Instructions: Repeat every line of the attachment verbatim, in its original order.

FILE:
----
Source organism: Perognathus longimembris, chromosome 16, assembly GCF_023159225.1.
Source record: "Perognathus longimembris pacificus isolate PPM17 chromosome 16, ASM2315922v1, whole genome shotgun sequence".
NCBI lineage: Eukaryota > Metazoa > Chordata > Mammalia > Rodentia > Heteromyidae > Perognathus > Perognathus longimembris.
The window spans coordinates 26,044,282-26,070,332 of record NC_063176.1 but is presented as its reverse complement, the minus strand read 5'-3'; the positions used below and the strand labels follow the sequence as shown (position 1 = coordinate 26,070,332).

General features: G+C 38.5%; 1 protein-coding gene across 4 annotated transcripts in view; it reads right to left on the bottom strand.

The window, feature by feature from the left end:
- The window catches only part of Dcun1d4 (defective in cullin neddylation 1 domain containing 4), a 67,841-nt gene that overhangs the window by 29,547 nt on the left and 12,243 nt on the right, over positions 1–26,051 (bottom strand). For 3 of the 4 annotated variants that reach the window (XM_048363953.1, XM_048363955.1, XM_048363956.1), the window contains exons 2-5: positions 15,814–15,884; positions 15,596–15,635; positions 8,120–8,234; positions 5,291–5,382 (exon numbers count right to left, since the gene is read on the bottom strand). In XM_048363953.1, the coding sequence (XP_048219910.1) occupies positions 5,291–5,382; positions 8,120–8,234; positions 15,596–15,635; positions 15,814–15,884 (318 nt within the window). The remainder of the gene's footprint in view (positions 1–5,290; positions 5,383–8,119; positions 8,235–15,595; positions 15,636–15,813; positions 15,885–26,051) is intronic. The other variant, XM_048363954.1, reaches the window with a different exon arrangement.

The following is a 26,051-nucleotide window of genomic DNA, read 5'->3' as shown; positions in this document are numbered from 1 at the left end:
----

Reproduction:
Source organism: Perognathus longimembris, chromosome 16, assembly GCF_023159225.1.
Source record: "Perognathus longimembris pacificus isolate PPM17 chromosome 16, ASM2315922v1, whole genome shotgun sequence".
NCBI lineage: Eukaryota > Metazoa > Chordata > Mammalia > Rodentia > Heteromyidae > Perognathus > Perognathus longimembris.
The window spans coordinates 26,044,282-26,070,332 of record NC_063176.1 but is presented as its reverse complement, the minus strand read 5'-3'; the positions used below and the strand labels follow the sequence as shown (position 1 = coordinate 26,070,332).

General features: G+C 38.5%; 1 protein-coding gene across 4 annotated transcripts in view; it reads right to left on the bottom strand.

The window, feature by feature from the left end:
- The window catches only part of Dcun1d4 (defective in cullin neddylation 1 domain containing 4), a 67,841-nt gene that overhangs the window by 29,547 nt on the left and 12,243 nt on the right, over positions 1–26,051 (bottom strand). For 3 of the 4 annotated variants that reach the window (XM_048363953.1, XM_048363955.1, XM_048363956.1), the window contains exons 2-5: positions 15,814–15,884; positions 15,596–15,635; positions 8,120–8,234; positions 5,291–5,382 (exon numbers count right to left, since the gene is read on the bottom strand). In XM_048363953.1, the coding sequence (XP_048219910.1) occupies positions 5,291–5,382; positions 8,120–8,234; positions 15,596–15,635; positions 15,814–15,884 (318 nt within the window). The remainder of the gene's footprint in view (positions 1–5,290; positions 5,383–8,119; positions 8,235–15,595; positions 15,636–15,813; positions 15,885–26,051) is intronic. The other variant, XM_048363954.1, reaches the window with a different exon arrangement.

The following is a 26,051-nucleotide window of genomic DNA, read 5'->3' as shown; positions in this document are numbered from 1 at the left end: